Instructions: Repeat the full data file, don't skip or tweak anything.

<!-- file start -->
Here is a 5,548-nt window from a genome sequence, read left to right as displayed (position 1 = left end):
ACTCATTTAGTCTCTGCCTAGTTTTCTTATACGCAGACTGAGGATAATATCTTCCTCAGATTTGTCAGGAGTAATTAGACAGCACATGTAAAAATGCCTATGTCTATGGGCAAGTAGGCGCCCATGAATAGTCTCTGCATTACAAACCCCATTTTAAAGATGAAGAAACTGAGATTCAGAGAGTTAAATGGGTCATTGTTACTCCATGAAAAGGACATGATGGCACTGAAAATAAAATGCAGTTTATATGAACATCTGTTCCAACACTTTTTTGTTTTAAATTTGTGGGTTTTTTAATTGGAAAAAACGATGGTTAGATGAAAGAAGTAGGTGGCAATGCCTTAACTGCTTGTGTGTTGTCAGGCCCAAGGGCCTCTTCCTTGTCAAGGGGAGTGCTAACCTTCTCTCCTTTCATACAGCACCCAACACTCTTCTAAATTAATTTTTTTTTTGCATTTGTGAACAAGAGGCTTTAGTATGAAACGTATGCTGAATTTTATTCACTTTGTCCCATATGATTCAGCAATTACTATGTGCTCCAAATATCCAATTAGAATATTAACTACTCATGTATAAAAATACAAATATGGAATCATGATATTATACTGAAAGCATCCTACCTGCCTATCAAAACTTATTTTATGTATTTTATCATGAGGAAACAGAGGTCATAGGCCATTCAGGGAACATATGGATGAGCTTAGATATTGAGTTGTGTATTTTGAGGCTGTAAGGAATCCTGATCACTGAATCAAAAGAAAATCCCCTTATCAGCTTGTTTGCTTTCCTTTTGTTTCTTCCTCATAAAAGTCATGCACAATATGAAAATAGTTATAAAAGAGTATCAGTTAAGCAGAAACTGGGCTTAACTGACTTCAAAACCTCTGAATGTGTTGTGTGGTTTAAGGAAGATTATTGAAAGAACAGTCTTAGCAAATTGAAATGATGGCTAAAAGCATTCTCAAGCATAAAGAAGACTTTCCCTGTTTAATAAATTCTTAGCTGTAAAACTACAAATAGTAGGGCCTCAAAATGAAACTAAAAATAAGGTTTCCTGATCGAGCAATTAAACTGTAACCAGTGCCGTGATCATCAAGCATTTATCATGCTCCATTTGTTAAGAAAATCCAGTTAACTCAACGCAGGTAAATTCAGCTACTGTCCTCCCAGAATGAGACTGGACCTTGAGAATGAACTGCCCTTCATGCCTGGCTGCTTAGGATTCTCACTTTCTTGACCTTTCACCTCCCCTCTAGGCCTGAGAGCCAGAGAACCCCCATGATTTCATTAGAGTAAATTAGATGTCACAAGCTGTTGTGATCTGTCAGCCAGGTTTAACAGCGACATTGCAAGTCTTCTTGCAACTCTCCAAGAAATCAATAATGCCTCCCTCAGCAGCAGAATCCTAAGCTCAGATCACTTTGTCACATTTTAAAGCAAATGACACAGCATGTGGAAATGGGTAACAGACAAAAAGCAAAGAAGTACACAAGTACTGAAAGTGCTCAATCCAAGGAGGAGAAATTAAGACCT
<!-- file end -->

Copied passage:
Here is a 5,548-nt window from a genome sequence, read left to right as displayed (position 1 = left end):
ACTCATTTAGTCTCTGCCTAGTTTTCTTATACGCAGACTGAGGATAATATCTTCCTCAGATTTGTCAGGAGTAATTAGACAGCACATGTAAAAATGCCTATGTCTATGGGCAAGTAGGCGCCCATGAATAGTCTCTGCATTACAAACCCCATTTTAAAGATGAAGAAACTGAGATTCAGAGAGTTAAATGGGTCATTGTTACTCCATGAAAAGGACATGATGGCACTGAAAATAAAATGCAGTTTATATGAACATCTGTTCCAACACTTTTTTGTTTTAAATTTGTGGGTTTTTTAATTGGAAAAAACGATGGTTAGATGAAAGAAGTAGGTGGCAATGCCTTAACTGCTTGTGTGTTGTCAGGCCCAAGGGCCTCTTCCTTGTCAAGGGGAGTGCTAACCTTCTCTCCTTTCATACAGCACCCAACACTCTTCTAAATTAATTTTTTTTTTGCATTTGTGAACAAGAGGCTTTAGTATGAAACGTATGCTGAATTTTATTCACTTTGTCCCATATGATTCAGCAATTACTATGTGCTCCAAATATCCAATTAGAATATTAACTACTCATGTATAAAAATACAAATATGGAATCATGATATTATACTGAAAGCATCCTACCTGCCTATCAAAACTTATTTTATGTATTTTATCATGAGGAAACAGAGGTCATAGGCCATTCAGGGAACATATGGATGAGCTTAGATATTGAGTTGTGTATTTTGAGGCTGTAAGGAATCCTGATCACTGAATCAAAAGAAAATCCCCTTATCAGCTTGTTTGCTTTCCTTTTGTTTCTTCCTCATAAAAGTCATGCACAATATGAAAATAGTTATAAAAGAGTATCAGTTAAGCAGAAACTGGGCTTAACTGACTTCAAAACCTCTGAATGTGTTGTGTGGTTTAAGGAAGATTATTGAAAGAACAGTCTTAGCAAATTGAAATGATGGCTAAAAGCATTCTCAAGCATAAAGAAGACTTTCCCTGTTTAATAAATTCTTAGCTGTAAAACTACAAATAGTAGGGCCTCAAAATGAAACTAAAAATAAGGTTTCCTGATCGAGCAATTAAACTGTAACCAGTGCCGTGATCATCAAGCATTTATCATGCTCCATTTGTTAAGAAAATCCAGTTAACTCAACGCAGGTAAATTCAGCTACTGTCCTCCCAGAATGAGACTGGACCTTGAGAATGAACTGCCCTTCATGCCTGGCTGCTTAGGATTCTCACTTTCTTGACCTTTCACCTCCCCTCTAGGCCTGAGAGCCAGAGAACCCCCATGATTTCATTAGAGTAAATTAGATGTCACAAGCTGTTGTGATCTGTCAGCCAGGTTTAACAGCGACATTGCAAGTCTTCTTGCAACTCTCCAAGAAATCAATAATGCCTCCCTCAGCAGCAGAATCCTAAGCTCAGATCACTTTGTCACATTTTAAAGCAAATGACACAGCATGTGGAAATGGGTAACAGACAAAAAGCAAAGAAGTACACAAGTACTGAAAGTGCTCAATCCAAGGAGGAGAAATTAAGACCT